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Having $$ \frac{|x-3|}{x} + |x^2-2x+1| + x > 0$$ how can I arrive to the solution:

$$ x < \frac 13 \left( 1-\sqrt[3]{\frac{2}{79-9\sqrt{77}}} - \sqrt[3]{\frac 12 \left(79 - 9\sqrt{77}\right)} \right) $$


Of course, $x \neq 0$, and then I've tried all the possible ways I could think of by splitting up the real numbers in three intervals, $x < 0$, $(x>0 \land x<3)$ and $x > 3$, but I couldn't come up with anything as close to the solution above.

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I would start from $|x^2-2x+1|=x^2-2x+1$. (But I do not understand your solution since the inequality is obviously satisfied for every $x\gt0$.) – Did Nov 5 '12 at 12:03
Yeah, I've done that, but wolfram alpha says that's the solution... – Flavius Nov 5 '12 at 12:11
The consequences (regarding the proper attitude to adopt with respect to W|A results) seem obvious. – Did Nov 5 '12 at 12:15
Persuing did's remark, take cases on whether $x>3$ or $x<3$ and "multiply through" by $x$ to get cubic expressions on the left side. Also need to consider the sign of $x$ here, at the "multiply by $x$" step. At any rate there will definately be cubic equation(s) to solve, so some expression like your answer might appear. – coffeemath Nov 5 '12 at 12:15
Yeah, but if I split it in cases like that, I'll end up with different intervals (to unify). How to go about to end up with a single inequation? – Flavius Nov 5 '12 at 12:20

Alrighty, here is my attempt at a solution. Bear with me, I'm terrible with LaTeX, so if the formatting is awful, someone please feel free to fix it.

  • Building off of what @Did said.

First, let $f(x) = x^2-2x+1$

  • Show that the absolute value around $f(x)$ is unnecessary (needs Calculus, but for simple proof, plot it. :)).

$$\min(f(x)) \Rightarrow f'(x) = 2x-2 = 0, \Rightarrow x = 1$$ ($x = 1$ is the point where the slope goes from negative to positive, or vice versa)

$f''(x) = 2 > 0 \Rightarrow$ concave upwards, and thus the only minima.
$f(1) = 0$, so $\min(f(x)) = 0$, so the $\text{abs}()$ is not necessary --- we thus remove it.

  • Simplify remaining equation

We are now left with:
$$\frac{|x-3|}{x} + x^2-2x+1 + x > 0 \Leftrightarrow |x-3| + x\cdot(x^2-x+1) > 0 \Leftrightarrow $$ $$|x-3| + x^3 -x^2 + x > 0$$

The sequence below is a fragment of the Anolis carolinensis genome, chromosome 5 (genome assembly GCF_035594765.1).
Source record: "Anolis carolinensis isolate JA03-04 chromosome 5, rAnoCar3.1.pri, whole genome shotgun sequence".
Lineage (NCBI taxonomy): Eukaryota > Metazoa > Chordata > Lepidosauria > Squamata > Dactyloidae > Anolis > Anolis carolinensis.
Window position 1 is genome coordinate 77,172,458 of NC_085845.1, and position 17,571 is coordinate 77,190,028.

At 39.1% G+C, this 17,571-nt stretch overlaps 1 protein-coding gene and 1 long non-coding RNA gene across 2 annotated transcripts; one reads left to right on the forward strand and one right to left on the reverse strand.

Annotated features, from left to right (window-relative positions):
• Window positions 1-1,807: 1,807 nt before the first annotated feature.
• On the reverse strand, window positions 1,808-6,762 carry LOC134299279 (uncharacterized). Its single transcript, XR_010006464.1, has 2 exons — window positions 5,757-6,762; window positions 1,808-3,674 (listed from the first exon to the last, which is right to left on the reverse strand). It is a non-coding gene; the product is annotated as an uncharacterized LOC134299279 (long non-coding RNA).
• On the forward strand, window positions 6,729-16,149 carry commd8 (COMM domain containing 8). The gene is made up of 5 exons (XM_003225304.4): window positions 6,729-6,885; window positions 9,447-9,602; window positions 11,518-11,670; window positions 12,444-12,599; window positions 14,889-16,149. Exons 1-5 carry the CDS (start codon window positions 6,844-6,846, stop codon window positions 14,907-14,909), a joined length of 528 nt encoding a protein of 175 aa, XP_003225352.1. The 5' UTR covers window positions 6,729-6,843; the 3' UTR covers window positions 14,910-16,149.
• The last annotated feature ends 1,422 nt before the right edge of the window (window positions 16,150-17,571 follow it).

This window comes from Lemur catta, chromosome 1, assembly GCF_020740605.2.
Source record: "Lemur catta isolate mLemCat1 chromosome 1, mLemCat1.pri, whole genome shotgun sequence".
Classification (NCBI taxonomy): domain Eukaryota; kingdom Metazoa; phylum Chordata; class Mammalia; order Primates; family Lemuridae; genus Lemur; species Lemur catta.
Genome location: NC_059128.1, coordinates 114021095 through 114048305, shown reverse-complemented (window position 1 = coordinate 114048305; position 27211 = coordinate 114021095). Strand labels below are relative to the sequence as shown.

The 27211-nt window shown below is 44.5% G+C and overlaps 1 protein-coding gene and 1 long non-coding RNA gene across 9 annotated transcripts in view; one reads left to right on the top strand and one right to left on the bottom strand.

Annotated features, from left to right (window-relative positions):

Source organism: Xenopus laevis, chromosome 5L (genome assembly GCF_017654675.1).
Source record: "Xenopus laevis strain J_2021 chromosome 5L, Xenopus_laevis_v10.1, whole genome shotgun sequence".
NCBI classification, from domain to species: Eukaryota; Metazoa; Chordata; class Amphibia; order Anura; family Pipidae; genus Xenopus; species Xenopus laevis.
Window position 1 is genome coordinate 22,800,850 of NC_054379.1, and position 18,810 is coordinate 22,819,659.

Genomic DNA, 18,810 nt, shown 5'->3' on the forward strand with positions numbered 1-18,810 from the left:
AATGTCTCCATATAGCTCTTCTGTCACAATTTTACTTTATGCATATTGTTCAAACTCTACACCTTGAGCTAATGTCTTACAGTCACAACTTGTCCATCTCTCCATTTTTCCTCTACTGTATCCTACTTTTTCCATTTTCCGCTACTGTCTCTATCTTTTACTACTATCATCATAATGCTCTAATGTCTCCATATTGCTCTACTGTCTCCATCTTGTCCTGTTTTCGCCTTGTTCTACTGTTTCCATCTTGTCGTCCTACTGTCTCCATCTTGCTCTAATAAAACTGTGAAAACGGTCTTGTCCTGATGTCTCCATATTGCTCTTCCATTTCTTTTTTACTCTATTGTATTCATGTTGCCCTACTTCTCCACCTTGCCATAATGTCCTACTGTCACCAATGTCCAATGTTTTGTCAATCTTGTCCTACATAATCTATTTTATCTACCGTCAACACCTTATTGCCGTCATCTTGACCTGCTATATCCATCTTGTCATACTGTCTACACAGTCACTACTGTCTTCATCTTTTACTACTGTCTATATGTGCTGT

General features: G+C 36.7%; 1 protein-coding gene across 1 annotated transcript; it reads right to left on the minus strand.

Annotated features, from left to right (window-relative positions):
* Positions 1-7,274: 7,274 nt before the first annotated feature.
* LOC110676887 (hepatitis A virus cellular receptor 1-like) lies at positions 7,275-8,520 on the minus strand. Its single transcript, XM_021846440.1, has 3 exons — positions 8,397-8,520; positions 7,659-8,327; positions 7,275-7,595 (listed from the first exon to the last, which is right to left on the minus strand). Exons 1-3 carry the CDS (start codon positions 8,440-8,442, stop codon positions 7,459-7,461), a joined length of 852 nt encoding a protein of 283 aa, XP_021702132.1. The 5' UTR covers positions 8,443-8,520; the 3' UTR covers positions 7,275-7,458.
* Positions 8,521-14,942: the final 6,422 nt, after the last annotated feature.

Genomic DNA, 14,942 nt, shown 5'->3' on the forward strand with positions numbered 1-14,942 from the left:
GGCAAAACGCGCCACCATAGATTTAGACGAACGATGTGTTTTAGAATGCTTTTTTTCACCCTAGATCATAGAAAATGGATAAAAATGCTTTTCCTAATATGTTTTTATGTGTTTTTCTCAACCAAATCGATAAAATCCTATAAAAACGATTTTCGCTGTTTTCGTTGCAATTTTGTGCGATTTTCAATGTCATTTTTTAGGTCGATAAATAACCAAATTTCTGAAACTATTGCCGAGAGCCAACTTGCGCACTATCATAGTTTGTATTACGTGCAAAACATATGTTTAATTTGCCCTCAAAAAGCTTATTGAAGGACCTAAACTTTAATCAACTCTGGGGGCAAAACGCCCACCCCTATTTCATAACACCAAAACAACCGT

This means, that there are only two possible domains that need searching, so why not search them exhaustively?

For all $x \geq 3$, we have: $$|x-3| +x^3-x^2+x > 0 \Leftrightarrow x^3-x^2+2x-3 > 0.$$

Therefore, to find the locations of interest, look at where that inequality equals zero.

$$x^3-x^2+2x-3 = 0$$

To solve this, you need to make use of the cubic formula, which is huge. Suffice it to say (aka Wolfram Alpha) gives the exact real solution as: $$\frac{1}{3} \left(1-5^{2/3} \left( \frac{2}{13+3 \sqrt{21}} \right) ^ {1/3} + \left( \frac{5}{2}(13+3 \sqrt{21}) \right) ^ {2/3} \right),$$ which is not what we are looking for.

Therefore, let's try the other possibility, $x < 3$: $$-(x-3)+x^3-x^2+x > 0$$ $$x^3-x^2+3 > 0$$

Same methodology: $x^3-x^2+3 = 0$

Wolfram Alpha gives: $$\frac{1}{3} \left(1-\left(\frac{2}{79-9 \sqrt{77}}\right)^{1/3}-\left(\frac{1}{2} (79-9 \sqrt{77})\right)^{1/3}\right)$$

Which is exactly the expression you were looking for!

Now you just have to try values on either side, and figure out which side works. Best bet is a rounded numerical approximation of the last value --- run through a calculator.

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I suppose, your first root (with $\sqrt{249}$) isn't correct. It is the root for $x^3-x^2+x-2$, not for $x^3-x^2-2x-3$. – sas May 27 '14 at 1:39
Fixed the issue. Thanks for catching it. Looking at your LaTeX formatting code allowed me to format the right answer correctly. Thanks a ton for fixing the formatting! – FundThmCalculus May 27 '14 at 1:49
$x^2-2x+1=(x-1)^2$ is a complete square, so you can drop the complicated curve discussion. Your first step is only true for $x> 0$, but as said several times in the comments, in this case the inequality is trivially true. The only interesting case is $x<0$, but then you have to switch the relation from $...>0$ to $...<0$ when multiplying with $x$. – LutzL May 27 '14 at 20:35
Means, the "first step of the simplification". There is exactly one negative root of $x^3-x^2+3$ by counting sign variations in the coefficient sequence $(-1,-1,3)$ and $x^3-x^2+3<0$ is obviously true for all $x$ that are smaller than this negative root. To get an idea of the size of the expression, note that $9\sqrt{77}=\sqrt{77\cdot 81}=\sqrt{79^2-4}$. – LutzL May 27 '14 at 20:56

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